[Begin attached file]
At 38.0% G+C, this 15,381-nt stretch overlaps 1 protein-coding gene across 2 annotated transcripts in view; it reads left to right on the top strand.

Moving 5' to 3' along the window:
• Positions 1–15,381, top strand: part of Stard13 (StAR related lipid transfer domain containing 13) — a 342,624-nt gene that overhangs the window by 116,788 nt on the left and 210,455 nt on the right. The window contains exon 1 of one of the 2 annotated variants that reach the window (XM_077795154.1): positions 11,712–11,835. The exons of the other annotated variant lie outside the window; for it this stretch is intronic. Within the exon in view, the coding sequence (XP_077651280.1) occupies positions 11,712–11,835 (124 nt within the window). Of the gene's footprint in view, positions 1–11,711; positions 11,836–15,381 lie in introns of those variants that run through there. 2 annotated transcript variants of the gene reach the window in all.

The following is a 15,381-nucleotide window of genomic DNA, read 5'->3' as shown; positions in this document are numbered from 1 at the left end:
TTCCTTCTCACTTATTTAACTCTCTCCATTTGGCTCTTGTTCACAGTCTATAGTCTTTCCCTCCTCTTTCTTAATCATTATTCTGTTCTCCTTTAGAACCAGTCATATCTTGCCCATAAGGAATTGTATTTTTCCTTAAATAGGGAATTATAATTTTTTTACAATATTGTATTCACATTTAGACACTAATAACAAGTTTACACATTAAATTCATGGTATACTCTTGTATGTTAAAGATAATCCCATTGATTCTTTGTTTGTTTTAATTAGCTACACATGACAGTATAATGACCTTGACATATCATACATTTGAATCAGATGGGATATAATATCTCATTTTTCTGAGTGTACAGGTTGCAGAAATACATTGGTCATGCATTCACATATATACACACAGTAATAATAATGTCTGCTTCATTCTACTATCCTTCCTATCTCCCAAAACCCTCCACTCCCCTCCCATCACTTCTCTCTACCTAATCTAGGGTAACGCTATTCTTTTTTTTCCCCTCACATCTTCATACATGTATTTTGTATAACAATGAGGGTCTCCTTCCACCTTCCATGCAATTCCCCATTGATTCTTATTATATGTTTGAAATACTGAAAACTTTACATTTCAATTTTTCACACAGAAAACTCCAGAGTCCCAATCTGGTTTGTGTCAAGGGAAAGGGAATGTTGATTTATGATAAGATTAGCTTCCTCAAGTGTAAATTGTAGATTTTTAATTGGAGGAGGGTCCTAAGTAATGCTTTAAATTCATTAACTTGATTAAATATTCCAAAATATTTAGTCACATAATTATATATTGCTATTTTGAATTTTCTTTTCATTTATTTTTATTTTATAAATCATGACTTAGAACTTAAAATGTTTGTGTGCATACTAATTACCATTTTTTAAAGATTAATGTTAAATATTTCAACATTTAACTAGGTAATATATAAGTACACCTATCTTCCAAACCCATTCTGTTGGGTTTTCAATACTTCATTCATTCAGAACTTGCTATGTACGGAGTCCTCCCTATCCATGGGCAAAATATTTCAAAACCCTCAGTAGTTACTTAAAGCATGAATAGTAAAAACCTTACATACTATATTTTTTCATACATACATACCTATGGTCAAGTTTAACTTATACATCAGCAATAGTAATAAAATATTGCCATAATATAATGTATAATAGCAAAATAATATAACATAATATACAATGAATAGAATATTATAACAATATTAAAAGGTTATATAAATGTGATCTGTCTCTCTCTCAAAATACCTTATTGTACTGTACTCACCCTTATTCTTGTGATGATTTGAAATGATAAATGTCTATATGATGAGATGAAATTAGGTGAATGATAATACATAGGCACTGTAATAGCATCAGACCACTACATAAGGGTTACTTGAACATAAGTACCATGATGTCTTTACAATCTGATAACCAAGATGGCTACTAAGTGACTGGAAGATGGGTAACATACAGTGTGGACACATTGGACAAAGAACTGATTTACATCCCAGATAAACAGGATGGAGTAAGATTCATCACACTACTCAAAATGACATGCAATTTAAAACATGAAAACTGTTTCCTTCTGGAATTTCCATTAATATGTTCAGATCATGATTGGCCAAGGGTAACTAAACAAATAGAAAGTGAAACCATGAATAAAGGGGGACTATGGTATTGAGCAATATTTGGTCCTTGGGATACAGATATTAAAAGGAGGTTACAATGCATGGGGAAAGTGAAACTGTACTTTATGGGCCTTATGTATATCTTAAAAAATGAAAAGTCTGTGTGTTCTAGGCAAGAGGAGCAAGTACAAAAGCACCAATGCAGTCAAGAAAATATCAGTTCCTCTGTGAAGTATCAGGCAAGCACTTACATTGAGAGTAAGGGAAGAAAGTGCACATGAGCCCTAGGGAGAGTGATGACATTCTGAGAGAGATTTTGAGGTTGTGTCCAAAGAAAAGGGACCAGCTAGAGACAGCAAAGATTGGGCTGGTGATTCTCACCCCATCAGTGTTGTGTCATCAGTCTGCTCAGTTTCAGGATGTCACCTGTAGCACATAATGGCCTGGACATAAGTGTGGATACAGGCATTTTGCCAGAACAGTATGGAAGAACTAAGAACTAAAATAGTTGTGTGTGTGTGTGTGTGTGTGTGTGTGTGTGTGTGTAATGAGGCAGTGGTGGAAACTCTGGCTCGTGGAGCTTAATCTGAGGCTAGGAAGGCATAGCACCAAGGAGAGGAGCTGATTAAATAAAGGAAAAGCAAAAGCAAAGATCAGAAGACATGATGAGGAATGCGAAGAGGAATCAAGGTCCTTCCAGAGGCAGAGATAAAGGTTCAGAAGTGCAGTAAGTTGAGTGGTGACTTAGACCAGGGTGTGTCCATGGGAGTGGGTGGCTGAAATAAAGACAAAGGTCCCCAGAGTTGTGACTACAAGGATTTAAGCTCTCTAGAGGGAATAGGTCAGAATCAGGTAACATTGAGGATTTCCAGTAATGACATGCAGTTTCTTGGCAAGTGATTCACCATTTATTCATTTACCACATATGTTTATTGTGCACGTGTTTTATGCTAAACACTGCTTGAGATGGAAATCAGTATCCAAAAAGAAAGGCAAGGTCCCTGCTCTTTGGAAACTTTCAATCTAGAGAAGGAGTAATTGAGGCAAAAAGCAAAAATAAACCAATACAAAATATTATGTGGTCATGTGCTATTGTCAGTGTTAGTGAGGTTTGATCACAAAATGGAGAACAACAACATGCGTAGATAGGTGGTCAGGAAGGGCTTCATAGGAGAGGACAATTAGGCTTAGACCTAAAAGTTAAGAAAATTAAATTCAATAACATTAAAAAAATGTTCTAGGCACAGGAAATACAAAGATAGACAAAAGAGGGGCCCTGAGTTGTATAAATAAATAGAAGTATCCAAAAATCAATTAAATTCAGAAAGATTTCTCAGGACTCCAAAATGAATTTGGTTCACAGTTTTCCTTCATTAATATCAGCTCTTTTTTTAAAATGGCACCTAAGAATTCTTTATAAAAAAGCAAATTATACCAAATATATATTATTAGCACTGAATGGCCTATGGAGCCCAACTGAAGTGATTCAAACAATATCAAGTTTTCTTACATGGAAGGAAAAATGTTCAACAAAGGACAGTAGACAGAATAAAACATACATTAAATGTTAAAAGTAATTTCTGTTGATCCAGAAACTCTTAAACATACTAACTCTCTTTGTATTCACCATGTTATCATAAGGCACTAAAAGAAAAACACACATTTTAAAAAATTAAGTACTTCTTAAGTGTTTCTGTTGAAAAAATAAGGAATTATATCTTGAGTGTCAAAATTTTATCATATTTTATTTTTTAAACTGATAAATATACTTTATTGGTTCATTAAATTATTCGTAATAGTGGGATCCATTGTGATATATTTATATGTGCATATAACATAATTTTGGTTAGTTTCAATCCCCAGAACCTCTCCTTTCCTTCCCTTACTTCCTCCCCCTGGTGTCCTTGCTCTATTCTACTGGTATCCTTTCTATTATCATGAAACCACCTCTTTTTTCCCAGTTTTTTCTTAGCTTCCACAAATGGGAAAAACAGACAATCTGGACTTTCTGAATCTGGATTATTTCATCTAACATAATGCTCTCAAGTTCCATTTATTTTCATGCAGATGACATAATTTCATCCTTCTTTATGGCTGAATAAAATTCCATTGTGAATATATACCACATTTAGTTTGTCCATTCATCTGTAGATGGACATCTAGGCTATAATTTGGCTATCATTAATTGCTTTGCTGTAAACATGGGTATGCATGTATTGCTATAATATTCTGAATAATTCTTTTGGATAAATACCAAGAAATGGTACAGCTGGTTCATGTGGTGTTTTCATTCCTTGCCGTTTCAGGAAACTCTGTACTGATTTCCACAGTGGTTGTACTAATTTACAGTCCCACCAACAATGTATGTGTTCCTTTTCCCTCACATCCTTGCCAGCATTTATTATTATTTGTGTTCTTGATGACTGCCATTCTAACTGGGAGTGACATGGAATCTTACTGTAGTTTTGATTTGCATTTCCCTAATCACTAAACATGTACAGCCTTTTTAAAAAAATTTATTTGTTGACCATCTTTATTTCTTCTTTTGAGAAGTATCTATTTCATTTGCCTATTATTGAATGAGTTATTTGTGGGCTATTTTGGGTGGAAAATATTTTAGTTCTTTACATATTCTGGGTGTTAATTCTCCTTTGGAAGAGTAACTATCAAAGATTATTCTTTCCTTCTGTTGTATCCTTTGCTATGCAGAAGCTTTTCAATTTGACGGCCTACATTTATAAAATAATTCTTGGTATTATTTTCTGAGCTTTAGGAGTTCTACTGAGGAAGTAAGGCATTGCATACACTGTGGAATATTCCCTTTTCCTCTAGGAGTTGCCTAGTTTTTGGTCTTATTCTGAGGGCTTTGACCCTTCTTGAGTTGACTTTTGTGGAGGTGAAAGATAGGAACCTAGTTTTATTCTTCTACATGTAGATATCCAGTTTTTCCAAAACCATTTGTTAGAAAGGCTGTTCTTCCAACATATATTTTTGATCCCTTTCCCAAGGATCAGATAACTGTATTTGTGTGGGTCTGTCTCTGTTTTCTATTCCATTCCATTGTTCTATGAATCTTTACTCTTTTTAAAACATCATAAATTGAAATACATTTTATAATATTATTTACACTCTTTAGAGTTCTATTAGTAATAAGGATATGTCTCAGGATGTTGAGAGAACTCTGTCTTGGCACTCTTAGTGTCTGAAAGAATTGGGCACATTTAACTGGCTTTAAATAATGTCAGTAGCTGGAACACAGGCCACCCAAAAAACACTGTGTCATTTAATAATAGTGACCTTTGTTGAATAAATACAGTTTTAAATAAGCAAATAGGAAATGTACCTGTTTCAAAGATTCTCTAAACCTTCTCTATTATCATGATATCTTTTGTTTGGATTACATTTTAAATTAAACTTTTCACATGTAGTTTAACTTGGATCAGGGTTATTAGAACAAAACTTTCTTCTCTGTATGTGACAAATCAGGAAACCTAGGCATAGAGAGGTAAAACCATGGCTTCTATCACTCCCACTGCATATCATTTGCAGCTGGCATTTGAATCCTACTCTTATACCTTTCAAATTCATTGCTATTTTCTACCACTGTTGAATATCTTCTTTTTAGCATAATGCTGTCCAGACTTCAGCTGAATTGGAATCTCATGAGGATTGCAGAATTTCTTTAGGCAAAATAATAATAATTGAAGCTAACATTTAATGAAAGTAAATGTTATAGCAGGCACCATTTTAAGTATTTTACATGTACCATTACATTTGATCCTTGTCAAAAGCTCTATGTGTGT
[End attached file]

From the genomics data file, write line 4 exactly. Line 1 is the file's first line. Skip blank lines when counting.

The following is a 15,381-nucleotide window of genomic DNA, read 5'->3' as shown; positions in this document are numbered from 1 at the left end: